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When it comes to bodyweight abs exercises, crunches aren’t the be-all and tense-all.

In fact, some research has shown that the classic crunch may not even be that effective, since it doesn’t activate all of your core muscles.Stenger E, et al. (2014). Abs! Abs! Abs! https://www.acefitness.org/education-and-resources/professional/prosource/april-2014/3764/abs-abs-abs/

Whether you want to build strength for that elusive pull-up or are just after the opportunity to show off a six-pack (hey, no judgment!), there are more effective exercises than endless crunches.

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From plank variations to weighted exercises, these moves from Tone House head coach Evan Betts will totally change the way you think about working your midsection.

It won’t even feel like you’re specifically targeting your abdominals, but you’ll still be engaging your core for abs-olutely abs-tonishing results (sorry, not sorry).

Depending on your fitness level, Betts suggests picking two or three of the moves below and slotting them into a workout routine that takes the following shape:

  1. Perform each move for 60 seconds (or for the number of reps indicated) Rest for 20 seconds.
  2. Perform the next move.
  3. At the end of all three moves, rest for up to 60 seconds.
  4. Repeat the circuit.
  5. Get through 3 or 4 rounds total.

With these moves, you need nothing but your bod and sheer willpower.

1. High knees

Imagine running, but to nowhere? With your knees going really high? If this sounds self-defeating, think again.

  1. Stand with your feet hip-width apart, being sure to engage your core and keep your back straight.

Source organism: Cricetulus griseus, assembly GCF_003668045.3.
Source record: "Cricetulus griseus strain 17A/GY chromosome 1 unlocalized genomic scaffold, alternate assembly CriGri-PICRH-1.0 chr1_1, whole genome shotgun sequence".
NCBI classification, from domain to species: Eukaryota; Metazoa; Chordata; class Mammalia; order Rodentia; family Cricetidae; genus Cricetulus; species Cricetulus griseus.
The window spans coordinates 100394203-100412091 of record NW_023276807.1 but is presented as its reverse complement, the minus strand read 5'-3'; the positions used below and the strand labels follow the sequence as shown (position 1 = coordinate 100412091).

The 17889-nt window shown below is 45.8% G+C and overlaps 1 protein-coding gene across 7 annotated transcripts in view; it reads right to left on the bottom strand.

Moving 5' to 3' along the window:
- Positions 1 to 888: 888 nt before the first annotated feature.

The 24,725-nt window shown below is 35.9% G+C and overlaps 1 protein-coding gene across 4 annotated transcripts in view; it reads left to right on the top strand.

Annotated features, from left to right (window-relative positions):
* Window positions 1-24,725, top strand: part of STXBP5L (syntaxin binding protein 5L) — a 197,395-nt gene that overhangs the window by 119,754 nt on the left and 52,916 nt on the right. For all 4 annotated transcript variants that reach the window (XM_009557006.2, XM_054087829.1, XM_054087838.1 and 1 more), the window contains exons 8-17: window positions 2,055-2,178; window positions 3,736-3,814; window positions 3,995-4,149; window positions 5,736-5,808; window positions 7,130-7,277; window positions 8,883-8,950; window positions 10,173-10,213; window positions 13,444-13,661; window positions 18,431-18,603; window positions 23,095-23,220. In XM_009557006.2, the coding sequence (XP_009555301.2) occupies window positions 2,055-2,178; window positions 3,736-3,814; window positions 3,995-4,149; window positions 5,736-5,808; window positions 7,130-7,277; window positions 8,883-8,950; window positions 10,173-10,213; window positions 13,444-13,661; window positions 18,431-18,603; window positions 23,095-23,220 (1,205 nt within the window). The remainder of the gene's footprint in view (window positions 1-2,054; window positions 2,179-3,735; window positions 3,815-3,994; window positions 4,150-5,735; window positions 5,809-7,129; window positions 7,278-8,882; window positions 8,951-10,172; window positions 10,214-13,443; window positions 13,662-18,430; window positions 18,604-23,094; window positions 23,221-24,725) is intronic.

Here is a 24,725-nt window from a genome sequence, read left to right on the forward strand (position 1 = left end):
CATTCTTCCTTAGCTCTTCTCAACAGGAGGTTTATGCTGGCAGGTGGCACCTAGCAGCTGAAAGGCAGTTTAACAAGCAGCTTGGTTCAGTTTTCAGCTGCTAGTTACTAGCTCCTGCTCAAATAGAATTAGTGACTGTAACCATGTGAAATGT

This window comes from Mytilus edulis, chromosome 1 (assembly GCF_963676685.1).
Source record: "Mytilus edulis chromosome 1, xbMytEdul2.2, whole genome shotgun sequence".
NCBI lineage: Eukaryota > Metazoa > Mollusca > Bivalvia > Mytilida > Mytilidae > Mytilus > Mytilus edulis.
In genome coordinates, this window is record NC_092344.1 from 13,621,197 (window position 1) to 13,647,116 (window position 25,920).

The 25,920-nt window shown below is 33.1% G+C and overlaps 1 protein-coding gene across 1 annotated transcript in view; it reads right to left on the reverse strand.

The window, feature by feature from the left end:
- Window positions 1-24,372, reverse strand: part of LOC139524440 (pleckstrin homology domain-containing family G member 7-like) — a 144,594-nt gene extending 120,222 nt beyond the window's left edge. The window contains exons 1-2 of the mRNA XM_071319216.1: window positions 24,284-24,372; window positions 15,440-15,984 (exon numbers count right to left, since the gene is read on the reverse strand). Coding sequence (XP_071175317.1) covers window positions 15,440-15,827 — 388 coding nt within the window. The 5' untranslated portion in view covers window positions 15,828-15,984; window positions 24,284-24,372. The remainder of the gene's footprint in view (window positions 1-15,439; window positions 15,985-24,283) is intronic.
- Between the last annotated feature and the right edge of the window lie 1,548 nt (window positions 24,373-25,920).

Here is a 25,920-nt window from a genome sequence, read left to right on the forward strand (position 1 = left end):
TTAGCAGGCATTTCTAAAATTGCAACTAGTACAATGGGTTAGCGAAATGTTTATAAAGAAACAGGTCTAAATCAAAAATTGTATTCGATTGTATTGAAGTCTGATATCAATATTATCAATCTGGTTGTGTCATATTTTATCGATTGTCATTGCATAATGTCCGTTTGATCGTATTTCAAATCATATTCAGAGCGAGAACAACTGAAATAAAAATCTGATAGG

2. Hold your arms steady, or swing them to help with momentum.
  3. Run in place, drawing each knee as high as possible toward your chest, and using your lower abs to pull your knees high. (Think sprint, not jog.)
  4. Go as fast as you can for 60 seconds.

If you’re experiencing a bit of knee pain but you want to give this a try, these yoga poses for knee pain can help loosen up your joints.

2. Tuck jump

Bounce, bunny, bounce! This workout really keeps you on your toes.

  1. Stand with your feet hip-width apart, your core engaged, and, yep, you guessed it, a straight back.
  2. Send the hips back, bend your knees slightly, and bend your elbows at 90 degrees with your palms facing downward.
  3. In one explosive movement (POW!), jump up and draw your knees toward your chest, so they tap your downturned palms.
  4. Land lightly on your toes, with a slight bend in your knees, and immediately jump up again.
  5. Jump for 60 seconds.

Jumping can be a great addition to any workout plan — here’s our guide to mastering the vertical jump.

3. Plank walk

What ‘arm could it do?

  1. Start off in a high plank position.
  2. Lower onto your right forearm, then your left forearm. You’ll now be in a forearm plank.
  3. Return to the starting position by pushing up from your left forearm to your left hand, then from your right forearm to your right hand.
  4. Continue for 60 seconds.
  5. At the 30-second mark, switch to leading with your other arm.

Here are 47 ways to mix up your planks that will give you an insane core.

4. Plank jack

Like a jumping jack without the jumping, and with more planking.

  1. Start in a high plank position.